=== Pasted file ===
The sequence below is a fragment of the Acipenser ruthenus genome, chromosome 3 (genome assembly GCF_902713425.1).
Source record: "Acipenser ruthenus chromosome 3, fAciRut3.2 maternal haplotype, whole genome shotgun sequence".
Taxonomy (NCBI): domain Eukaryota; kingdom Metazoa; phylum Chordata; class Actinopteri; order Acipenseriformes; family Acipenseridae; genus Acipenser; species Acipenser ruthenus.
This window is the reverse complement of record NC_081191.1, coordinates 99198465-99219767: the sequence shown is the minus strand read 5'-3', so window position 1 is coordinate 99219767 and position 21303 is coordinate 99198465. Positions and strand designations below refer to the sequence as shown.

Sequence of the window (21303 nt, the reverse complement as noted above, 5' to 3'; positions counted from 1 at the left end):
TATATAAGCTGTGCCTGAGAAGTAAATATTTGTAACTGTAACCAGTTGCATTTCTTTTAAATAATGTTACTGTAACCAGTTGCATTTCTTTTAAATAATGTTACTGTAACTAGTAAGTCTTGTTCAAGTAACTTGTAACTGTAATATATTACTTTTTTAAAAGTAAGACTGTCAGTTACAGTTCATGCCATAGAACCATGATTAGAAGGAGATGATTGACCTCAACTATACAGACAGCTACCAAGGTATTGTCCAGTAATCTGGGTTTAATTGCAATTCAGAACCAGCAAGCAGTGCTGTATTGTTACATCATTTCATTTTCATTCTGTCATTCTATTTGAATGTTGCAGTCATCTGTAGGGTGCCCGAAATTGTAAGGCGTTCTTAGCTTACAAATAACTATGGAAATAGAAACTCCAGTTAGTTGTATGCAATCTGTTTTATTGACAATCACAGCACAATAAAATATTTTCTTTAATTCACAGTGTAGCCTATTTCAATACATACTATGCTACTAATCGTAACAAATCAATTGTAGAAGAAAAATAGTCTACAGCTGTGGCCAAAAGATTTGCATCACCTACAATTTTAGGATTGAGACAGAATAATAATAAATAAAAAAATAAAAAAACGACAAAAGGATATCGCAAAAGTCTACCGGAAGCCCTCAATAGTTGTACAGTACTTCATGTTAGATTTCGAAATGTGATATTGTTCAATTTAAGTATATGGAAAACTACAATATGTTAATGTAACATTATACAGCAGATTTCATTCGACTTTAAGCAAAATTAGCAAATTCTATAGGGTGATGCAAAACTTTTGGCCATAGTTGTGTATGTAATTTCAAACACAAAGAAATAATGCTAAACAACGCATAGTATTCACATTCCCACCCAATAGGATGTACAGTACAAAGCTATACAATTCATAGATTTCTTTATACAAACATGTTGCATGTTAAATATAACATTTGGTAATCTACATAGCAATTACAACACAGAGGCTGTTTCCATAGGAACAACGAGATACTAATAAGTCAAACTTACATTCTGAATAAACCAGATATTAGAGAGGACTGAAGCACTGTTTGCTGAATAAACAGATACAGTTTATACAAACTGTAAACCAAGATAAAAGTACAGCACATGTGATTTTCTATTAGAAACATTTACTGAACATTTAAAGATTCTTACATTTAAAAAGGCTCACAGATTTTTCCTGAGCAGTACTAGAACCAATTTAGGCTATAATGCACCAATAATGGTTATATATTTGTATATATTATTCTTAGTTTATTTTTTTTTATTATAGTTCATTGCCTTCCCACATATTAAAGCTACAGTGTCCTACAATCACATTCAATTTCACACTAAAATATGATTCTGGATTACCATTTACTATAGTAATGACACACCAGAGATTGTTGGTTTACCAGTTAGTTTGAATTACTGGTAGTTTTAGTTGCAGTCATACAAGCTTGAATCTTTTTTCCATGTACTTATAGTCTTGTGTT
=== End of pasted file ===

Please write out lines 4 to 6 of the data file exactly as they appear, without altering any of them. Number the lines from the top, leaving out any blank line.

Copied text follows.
This window is the reverse complement of record NC_081191.1, coordinates 99198465-99219767: the sequence shown is the minus strand read 5'-3', so window position 1 is coordinate 99219767 and position 21303 is coordinate 99198465. Positions and strand designations below refer to the sequence as shown.

Sequence of the window (21303 nt, the reverse complement as noted above, 5' to 3'; positions counted from 1 at the left end):
TATATAAGCTGTGCCTGAGAAGTAAATATTTGTAACTGTAACCAGTTGCATTTCTTTTAAATAATGTTACTGTAACCAGTTGCATTTCTTTTAAATAATGTTACTGTAACTAGTAAGTCTTGTTCAAGTAACTTGTAACTGTAATATATTACTTTTTTAAAAGTAAGACTGTCAGTTACAGTTCATGCCATAGAACCATGATTAGAAGGAGATGATTGACCTCAACTATACAGACAGCTACCAAGGTATTGTCCAGTAATCTGGGTTTAATTGCAATTCAGAACCAGCAAGCAGTGCTGTATTGTTACATCATTTCATTTTCATTCTGTCATTCTATTTGAATGTTGCAGTCATCTGTAGGGTGCCCGAAATTGTAAGGCGTTCTTAGCTTACAAATAACTATGGAAATAGAAACTCCAGTTAGTTGTATGCAATCTGTTTTATTGACAATCACAGCACAATAAAATATTTTCTTTAATTCACAGTGTAGCCTATTTCAATACATACTATGCTACTAATCGTAACAAATCAATTGTAGAAGAAAAATAGTCTACAGCTGTGGCCAAAAGATTTGCATCACCTACAATTTTAGGATTGAGACAGAATAATAATAAATAAAAAAATAAAAAAACGACAAAAGGATATCGCAAAAGTCTACCGGAAGCCCTCAATAGTTGTACAGTACTTCATGTTAGATTTCGAAATGTGATATTGTTCAATTTAAGTATATGGAAAACTACAATATGTTAATGTAACATTATACAGCAGATTTCATTCGACTTTAAGCAAAATTAGCAAATTCTATAGGGTGATGCAAAACTTTTGGCCATAGTTGTGTATGTAATTTCAAACACAAAGAAATAATGCTAAACAACGCATAGTATTCACATTCCCACCCAATAGGATGTACAGTACAAAGCTATACAATTCATAGATTTCTTTATACAAACATGTTGCATGTTAAATATAACATTTGGTAATCTACATAGCAATTACAACACAGAGGCTGTTTCCATAGGAACAACGAGATACTAATAAGTCAAACTTACATTCTGAATAAACCAGATATTAGAGAGGACTGAAGCACTGTTTGCTGAATAAACAGATACAGTTTATACAAACTGTAAACCAAGATAAAAGTACAGCACATGTGATTTTCTATTAGAAACATTTACTGAACATTTAAAGATTCTTACATTTAAAAAGGCTCACAGATTTTTCCTGAGCAGTACTAGAACCAATTTAGGCTATAATGCACCAATAATGGTTATATATTTGTATATATTATTCTTAGTTTATTTTTTTTTATTATAGTTCATTGCCTTCCCACATATTAAAGCTACAGTGTCCTACAATCACATTCAATTTCACACTAAAATATGATTCTGGATTACCATTTACTATAGTAATGACACACCAGAGATTGTTGGTTTACCAGTTAGTTTGAATTACTGGTAGTTTTAGTTGCAGTCATACAAGCTTGAATCTTTTTTCCATGTACTTATAGTCTTGTGTT